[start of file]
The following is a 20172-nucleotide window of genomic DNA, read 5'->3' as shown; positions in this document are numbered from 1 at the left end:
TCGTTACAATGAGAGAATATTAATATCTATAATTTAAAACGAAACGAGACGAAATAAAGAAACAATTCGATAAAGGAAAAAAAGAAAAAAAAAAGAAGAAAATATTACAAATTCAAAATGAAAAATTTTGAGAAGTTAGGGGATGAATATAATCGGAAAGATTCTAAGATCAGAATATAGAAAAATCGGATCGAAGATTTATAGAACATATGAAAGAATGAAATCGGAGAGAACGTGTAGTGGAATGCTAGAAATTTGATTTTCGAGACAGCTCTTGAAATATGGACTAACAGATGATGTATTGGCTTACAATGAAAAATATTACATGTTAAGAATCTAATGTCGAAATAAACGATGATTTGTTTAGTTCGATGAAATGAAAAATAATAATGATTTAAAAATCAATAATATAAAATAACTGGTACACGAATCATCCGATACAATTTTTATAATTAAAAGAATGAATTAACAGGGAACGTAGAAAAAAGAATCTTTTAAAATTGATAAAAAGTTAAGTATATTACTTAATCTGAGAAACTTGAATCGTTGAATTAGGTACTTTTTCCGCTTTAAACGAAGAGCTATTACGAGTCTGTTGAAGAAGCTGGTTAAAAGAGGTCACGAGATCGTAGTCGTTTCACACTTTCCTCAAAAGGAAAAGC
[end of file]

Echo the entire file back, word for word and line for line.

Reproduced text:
The following is a 20172-nucleotide window of genomic DNA, read 5'->3' as shown; positions in this document are numbered from 1 at the left end:
TCGTTACAATGAGAGAATATTAATATCTATAATTTAAAACGAAACGAGACGAAATAAAGAAACAATTCGATAAAGGAAAAAAAGAAAAAAAAAAGAAGAAAATATTACAAATTCAAAATGAAAAATTTTGAGAAGTTAGGGGATGAATATAATCGGAAAGATTCTAAGATCAGAATATAGAAAAATCGGATCGAAGATTTATAGAACATATGAAAGAATGAAATCGGAGAGAACGTGTAGTGGAATGCTAGAAATTTGATTTTCGAGACAGCTCTTGAAATATGGACTAACAGATGATGTATTGGCTTACAATGAAAAATATTACATGTTAAGAATCTAATGTCGAAATAAACGATGATTTGTTTAGTTCGATGAAATGAAAAATAATAATGATTTAAAAATCAATAATATAAAATAACTGGTACACGAATCATCCGATACAATTTTTATAATTAAAAGAATGAATTAACAGGGAACGTAGAAAAAAGAATCTTTTAAAATTGATAAAAAGTTAAGTATATTACTTAATCTGAGAAACTTGAATCGTTGAATTAGGTACTTTTTCCGCTTTAAACGAAGAGCTATTACGAGTCTGTTGAAGAAGCTGGTTAAAAGAGGTCACGAGATCGTAGTCGTTTCACACTTTCCTCAAAAGGAAAAGC